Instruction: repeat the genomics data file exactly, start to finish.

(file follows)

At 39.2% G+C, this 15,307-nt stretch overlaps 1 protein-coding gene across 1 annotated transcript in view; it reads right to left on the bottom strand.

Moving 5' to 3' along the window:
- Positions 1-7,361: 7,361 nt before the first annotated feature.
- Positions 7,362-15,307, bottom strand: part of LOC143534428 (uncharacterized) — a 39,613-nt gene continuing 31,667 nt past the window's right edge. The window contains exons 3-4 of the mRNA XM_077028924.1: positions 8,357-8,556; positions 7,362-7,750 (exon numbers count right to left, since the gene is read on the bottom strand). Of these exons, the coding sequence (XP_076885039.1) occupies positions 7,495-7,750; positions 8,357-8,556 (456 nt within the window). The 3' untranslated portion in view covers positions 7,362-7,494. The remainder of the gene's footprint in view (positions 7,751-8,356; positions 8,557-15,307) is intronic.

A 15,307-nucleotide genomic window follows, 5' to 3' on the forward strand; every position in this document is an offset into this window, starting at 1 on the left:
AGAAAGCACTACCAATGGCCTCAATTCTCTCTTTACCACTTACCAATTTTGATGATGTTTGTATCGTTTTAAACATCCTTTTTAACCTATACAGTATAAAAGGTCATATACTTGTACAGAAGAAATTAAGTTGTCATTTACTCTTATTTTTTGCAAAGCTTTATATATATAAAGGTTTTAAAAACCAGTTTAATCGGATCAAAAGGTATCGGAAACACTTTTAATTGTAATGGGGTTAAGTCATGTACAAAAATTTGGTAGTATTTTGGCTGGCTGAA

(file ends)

At 39.2% G+C, this 15,307-nt stretch overlaps 1 protein-coding gene across 1 annotated transcript in view; it reads right to left on the bottom strand.

Moving 5' to 3' along the window:
- Positions 1-7,361: 7,361 nt before the first annotated feature.
- Positions 7,362-15,307, bottom strand: part of LOC143534428 (uncharacterized) — a 39,613-nt gene continuing 31,667 nt past the window's right edge. The window contains exons 3-4 of the mRNA XM_077028924.1: positions 8,357-8,556; positions 7,362-7,750 (exon numbers count right to left, since the gene is read on the bottom strand). Of these exons, the coding sequence (XP_076885039.1) occupies positions 7,495-7,750; positions 8,357-8,556 (456 nt within the window). The 3' untranslated portion in view covers positions 7,362-7,494. The remainder of the gene's footprint in view (positions 7,751-8,356; positions 8,557-15,307) is intronic.

A 15,307-nucleotide genomic window follows, 5' to 3' on the forward strand; every position in this document is an offset into this window, starting at 1 on the left:
AGAAAGCACTACCAATGGCCTCAATTCTCTCTTTACCACTTACCAATTTTGATGATGTTTGTATCGTTTTAAACATCCTTTTTAACCTATACAGTATAAAAGGTCATATACTTGTACAGAAGAAATTAAGTTGTCATTTACTCTTATTTTTTGCAAAGCTTTATATATATAAAGGTTTTAAAAACCAGTTTAATCGGATCAAAAGGTATCGGAAACACTTTTAATTGTAATGGGGTTAAGTCATGTACAAAAATTTGGTAGTATTTTGGCTGGCTGAA